The Post is Worth Evening Movie Ticket Prices

After spending the day doing an old school Saturday cleaning of my house, I needed a treat, so I took myself to see Steven Spielberg’s The Post. The film stars Meryl Streep and Tom Hanks as Katharine Graham and Ben Bradlee respectively as they decide to publish what became known as the Pentagon Papers that detailed how the government had lied about the nation’s conflagration in Vietnam for decades.

I would venture that most people enter the film knowing full well what is going to happen, which makes it odd that we would still spend $10.95 to watch it play out. However, the drama leading up to the decision to publish the story is riveting. Perhaps the story of the press versus the president is one we all know too well in 2018.

At the end of the film, even though I enjoyed it, I was sad. A few days before I saw the film I saw this tweet from San Francisco Chronicle education writer Jill Tucker:

The Bay Area News Group owns the East Bay Times, which is the reconfigured version of the defunct newspaper I grew up with – The Oakland Tribune. The film reminds you that the newspaper business is both an entity to inform the public and a business. Both and. The former does not exist if the latter cannot function.

What does any of this have to do with students, which is generally what I talk about in this space?

First, we have to buy subscriptions to at least one newspaper. If we want people to keep producing stories such as the one that brought down Harvey Weinstein, and reinvigorated Tarana Burke’s “Me Too” movement, then those journalists need to be paid their proper coins. That only happens if people actually buy the paper in some form whether through a physical subscription or an online one. Future students cannot join a field that no longer exists

Second, we have to figure out how our universities can help low-income students take an unpaid internship. The fact that so many industries require at least one summer of unpaid labor to get a foot into the door is odious, and is something that we should work to abolish. However, in the meantime, great students, with the potential to tell new stories, are locked out. One of the interesting things one of my former employers did was solicit donations for a fund to give students funds to live on while they completed these unpaid internships.

I was torn between taking a break to watch a film that would make me laugh such as Jumanji, or going to see something serious, and I am glad I took the road less traveled. I highly recommend seeing The Post even with a full-priced evening ticket. It will remind you that the free press is not free, and we had better pony our money up if we want to continue getting the stories that we need to maintain our democracy.

Holiday Blues for Students

Your students may be suffering more than you know.

Thanksgiving is upon us, and Channukah and Christmas are around the corner. This time is usually a time of rest for students. However, some are facing going home with dread.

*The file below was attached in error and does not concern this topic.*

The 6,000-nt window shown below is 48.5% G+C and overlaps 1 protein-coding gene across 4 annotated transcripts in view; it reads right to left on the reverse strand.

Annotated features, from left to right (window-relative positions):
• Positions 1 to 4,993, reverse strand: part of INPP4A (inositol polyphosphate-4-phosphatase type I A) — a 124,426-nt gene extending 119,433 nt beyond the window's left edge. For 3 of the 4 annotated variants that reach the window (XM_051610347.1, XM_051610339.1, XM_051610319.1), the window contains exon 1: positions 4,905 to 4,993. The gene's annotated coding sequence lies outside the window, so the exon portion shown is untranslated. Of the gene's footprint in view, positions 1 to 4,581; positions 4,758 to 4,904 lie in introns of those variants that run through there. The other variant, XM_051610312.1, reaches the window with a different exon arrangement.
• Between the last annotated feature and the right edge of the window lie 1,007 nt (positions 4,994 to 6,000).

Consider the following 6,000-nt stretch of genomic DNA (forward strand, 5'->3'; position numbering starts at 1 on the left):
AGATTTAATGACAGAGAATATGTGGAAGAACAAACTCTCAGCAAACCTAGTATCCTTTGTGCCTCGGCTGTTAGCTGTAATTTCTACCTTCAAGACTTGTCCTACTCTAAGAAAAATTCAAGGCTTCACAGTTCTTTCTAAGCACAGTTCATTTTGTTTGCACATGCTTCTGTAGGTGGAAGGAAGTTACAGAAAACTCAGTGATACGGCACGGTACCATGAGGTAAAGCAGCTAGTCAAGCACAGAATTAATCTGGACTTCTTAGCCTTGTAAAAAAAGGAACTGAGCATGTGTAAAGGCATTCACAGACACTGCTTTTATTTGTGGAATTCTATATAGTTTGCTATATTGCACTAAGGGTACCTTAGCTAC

Today one of those students told me how they thought about jumping off of the top of a parking garage. As the fall semester comes to a close many students, like this one, are anxious about going home and telling their families that they are failing classes. Rather than face the disappointment, ridicule, or wrath of family and friends, some students would rather end their lives.

This is the time when families start asking students about their classes and school life. What many families don’t realize is that the how, when, and why these questions are asked impact their student psychologically.

Consider asking your student how they are doing in private rather than at the family dinner table. When these questions are asked in front of others it can feel as though the student is on display rather than truly being cared for. What’s worse is if the student isn’t performing well then they don’t have any room to tell the whole truth without facing the embarrassment of failing in front of family and friends.

Pull your student aside well before the hullabaloo of the holidays so that you can have an honest one-on-one with them. If the student is in their first year then do not necessarily panic if their grades are not where you think they should be. Nearly everyone has an adjustment period. Listening to your student talk through what they are going through, both negative and positive, can help them cope with their challenges, and follow through with the last few weeks of the semester to be as successful as they can be.

Students’ mental health can be especially fragile around the holidays as they are met with the hopes and expectations of loved ones. How loved ones respond can determine if students are able to cope well or feel as though they have no way out.

Finally, if a student is suicidal there are people that can help. Most schools have a helpline students can call 24 hours a day. Counseling staffpersons are not off during break, and at least one person will be in the office to answer questions about how to get help for your student even at home. In addition, if you, or anyone else needs help immediately, then please call the National Suicide Hotline at 800.273.8255.


Being Where We Are Wanted